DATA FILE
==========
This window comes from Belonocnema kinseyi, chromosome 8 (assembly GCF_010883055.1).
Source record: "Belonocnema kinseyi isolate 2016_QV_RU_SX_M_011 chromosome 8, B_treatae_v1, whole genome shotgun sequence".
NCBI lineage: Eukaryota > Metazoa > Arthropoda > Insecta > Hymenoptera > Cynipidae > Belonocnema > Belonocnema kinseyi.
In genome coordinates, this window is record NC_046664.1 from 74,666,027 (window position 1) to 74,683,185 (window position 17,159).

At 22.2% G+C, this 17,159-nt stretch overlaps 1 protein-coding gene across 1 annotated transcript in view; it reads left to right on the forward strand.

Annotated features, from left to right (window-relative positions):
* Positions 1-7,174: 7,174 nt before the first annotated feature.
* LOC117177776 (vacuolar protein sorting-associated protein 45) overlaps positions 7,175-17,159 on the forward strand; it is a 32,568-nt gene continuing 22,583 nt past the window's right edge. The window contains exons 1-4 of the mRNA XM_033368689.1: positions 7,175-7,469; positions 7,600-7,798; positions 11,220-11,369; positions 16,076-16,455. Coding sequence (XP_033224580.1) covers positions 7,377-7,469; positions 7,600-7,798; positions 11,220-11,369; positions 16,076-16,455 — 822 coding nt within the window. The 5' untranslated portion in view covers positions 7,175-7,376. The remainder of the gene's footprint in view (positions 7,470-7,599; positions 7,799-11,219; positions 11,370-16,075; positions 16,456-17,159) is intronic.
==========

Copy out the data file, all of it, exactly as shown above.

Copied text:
This window comes from Belonocnema kinseyi, chromosome 8 (assembly GCF_010883055.1).
Source record: "Belonocnema kinseyi isolate 2016_QV_RU_SX_M_011 chromosome 8, B_treatae_v1, whole genome shotgun sequence".
NCBI lineage: Eukaryota > Metazoa > Arthropoda > Insecta > Hymenoptera > Cynipidae > Belonocnema > Belonocnema kinseyi.
In genome coordinates, this window is record NC_046664.1 from 74,666,027 (window position 1) to 74,683,185 (window position 17,159).

At 22.2% G+C, this 17,159-nt stretch overlaps 1 protein-coding gene across 1 annotated transcript in view; it reads left to right on the forward strand.

Annotated features, from left to right (window-relative positions):
* Positions 1-7,174: 7,174 nt before the first annotated feature.
* LOC117177776 (vacuolar protein sorting-associated protein 45) overlaps positions 7,175-17,159 on the forward strand; it is a 32,568-nt gene continuing 22,583 nt past the window's right edge. The window contains exons 1-4 of the mRNA XM_033368689.1: positions 7,175-7,469; positions 7,600-7,798; positions 11,220-11,369; positions 16,076-16,455. Coding sequence (XP_033224580.1) covers positions 7,377-7,469; positions 7,600-7,798; positions 11,220-11,369; positions 16,076-16,455 — 822 coding nt within the window. The 5' untranslated portion in view covers positions 7,175-7,376. The remainder of the gene's footprint in view (positions 7,470-7,599; positions 7,799-11,219; positions 11,370-16,075; positions 16,456-17,159) is intronic.